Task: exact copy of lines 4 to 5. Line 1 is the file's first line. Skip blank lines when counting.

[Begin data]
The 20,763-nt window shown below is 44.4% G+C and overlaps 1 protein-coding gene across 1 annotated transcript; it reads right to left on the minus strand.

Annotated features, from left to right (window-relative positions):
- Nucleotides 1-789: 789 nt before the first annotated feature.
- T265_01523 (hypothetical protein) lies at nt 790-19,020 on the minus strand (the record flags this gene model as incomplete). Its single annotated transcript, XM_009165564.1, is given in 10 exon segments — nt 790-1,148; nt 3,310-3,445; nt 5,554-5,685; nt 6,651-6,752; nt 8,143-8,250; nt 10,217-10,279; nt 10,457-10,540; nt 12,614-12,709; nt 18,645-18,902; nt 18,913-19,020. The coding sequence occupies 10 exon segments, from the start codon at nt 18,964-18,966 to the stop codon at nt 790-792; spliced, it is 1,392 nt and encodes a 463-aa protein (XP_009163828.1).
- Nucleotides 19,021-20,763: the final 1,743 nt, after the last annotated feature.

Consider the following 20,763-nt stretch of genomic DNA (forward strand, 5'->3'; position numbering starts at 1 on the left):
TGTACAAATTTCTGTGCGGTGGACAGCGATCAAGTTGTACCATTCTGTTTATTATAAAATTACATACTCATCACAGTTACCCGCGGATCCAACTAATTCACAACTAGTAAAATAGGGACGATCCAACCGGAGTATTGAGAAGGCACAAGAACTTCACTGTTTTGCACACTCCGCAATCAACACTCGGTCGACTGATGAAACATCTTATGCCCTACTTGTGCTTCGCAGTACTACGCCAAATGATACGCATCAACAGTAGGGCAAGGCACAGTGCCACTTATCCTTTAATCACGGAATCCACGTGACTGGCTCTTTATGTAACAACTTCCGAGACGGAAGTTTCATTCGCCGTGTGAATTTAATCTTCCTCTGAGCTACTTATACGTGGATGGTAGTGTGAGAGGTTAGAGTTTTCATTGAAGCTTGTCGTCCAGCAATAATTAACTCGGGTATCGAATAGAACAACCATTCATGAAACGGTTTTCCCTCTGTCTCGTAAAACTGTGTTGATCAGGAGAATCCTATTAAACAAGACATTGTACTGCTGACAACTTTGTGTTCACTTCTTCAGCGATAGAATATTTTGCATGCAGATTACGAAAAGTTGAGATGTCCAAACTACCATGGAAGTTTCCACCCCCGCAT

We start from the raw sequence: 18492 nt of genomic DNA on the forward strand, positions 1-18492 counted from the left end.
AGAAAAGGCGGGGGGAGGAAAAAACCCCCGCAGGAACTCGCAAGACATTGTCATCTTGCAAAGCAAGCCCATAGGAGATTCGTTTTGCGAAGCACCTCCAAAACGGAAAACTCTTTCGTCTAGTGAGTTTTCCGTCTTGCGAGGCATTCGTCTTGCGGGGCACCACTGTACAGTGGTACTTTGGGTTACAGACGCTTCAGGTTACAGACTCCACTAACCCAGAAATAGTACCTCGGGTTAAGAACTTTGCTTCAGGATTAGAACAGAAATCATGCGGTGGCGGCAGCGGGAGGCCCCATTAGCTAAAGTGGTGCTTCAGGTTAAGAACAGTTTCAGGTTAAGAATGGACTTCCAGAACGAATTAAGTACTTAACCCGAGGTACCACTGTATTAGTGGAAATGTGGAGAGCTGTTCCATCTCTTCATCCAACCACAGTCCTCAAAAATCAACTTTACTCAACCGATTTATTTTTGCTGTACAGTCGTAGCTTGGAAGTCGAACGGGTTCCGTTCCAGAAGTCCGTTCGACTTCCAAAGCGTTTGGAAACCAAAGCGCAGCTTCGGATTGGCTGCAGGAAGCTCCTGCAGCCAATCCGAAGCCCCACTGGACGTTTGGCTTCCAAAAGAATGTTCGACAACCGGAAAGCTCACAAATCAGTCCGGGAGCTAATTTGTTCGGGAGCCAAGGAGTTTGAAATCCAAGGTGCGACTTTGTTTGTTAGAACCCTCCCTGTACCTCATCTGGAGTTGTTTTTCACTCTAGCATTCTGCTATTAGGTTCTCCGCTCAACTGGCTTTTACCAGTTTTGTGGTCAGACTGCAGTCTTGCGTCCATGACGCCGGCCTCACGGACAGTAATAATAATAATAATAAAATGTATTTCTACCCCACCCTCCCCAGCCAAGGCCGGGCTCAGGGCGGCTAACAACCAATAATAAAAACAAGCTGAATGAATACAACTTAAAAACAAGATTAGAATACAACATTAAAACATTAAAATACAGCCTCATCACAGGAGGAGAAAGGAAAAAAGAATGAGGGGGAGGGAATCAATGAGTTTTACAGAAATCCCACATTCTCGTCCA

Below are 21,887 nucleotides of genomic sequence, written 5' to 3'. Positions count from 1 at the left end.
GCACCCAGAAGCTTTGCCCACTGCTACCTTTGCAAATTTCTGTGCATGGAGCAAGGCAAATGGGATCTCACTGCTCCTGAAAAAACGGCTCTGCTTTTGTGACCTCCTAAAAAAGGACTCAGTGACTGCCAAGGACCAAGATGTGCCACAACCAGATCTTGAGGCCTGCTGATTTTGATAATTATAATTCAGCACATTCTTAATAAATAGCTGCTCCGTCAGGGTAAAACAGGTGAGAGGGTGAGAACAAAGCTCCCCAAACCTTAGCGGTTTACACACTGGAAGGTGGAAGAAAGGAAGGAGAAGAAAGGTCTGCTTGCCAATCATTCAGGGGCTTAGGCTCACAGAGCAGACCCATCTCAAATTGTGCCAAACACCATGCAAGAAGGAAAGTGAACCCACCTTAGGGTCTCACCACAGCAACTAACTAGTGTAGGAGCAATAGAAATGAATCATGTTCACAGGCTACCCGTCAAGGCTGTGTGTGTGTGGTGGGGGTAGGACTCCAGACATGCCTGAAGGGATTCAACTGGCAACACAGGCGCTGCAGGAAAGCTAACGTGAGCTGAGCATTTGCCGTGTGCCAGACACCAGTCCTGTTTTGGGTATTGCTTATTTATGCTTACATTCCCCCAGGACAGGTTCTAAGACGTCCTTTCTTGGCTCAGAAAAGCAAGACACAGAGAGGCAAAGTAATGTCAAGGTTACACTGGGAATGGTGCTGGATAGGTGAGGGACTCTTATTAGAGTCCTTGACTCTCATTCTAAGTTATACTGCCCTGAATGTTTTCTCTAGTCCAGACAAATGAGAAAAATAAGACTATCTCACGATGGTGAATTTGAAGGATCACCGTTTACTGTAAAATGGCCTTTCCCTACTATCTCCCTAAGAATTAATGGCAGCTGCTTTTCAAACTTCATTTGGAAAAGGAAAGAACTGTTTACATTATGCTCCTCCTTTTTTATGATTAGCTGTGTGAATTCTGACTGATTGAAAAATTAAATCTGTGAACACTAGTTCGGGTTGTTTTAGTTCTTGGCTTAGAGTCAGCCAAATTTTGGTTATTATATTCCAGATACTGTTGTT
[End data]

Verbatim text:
- T265_01523 (hypothetical protein) lies at nt 790-19,020 on the minus strand (the record flags this gene model as incomplete). Its single annotated transcript, XM_009165564.1, is given in 10 exon segments — nt 790-1,148; nt 3,310-3,445; nt 5,554-5,685; nt 6,651-6,752; nt 8,143-8,250; nt 10,217-10,279; nt 10,457-10,540; nt 12,614-12,709; nt 18,645-18,902; nt 18,913-19,020. The coding sequence occupies 10 exon segments, from the start codon at nt 18,964-18,966 to the stop codon at nt 790-792; spliced, it is 1,392 nt and encodes a 463-aa protein (XP_009163828.1).
- Nucleotides 19,021-20,763: the final 1,743 nt, after the last annotated feature.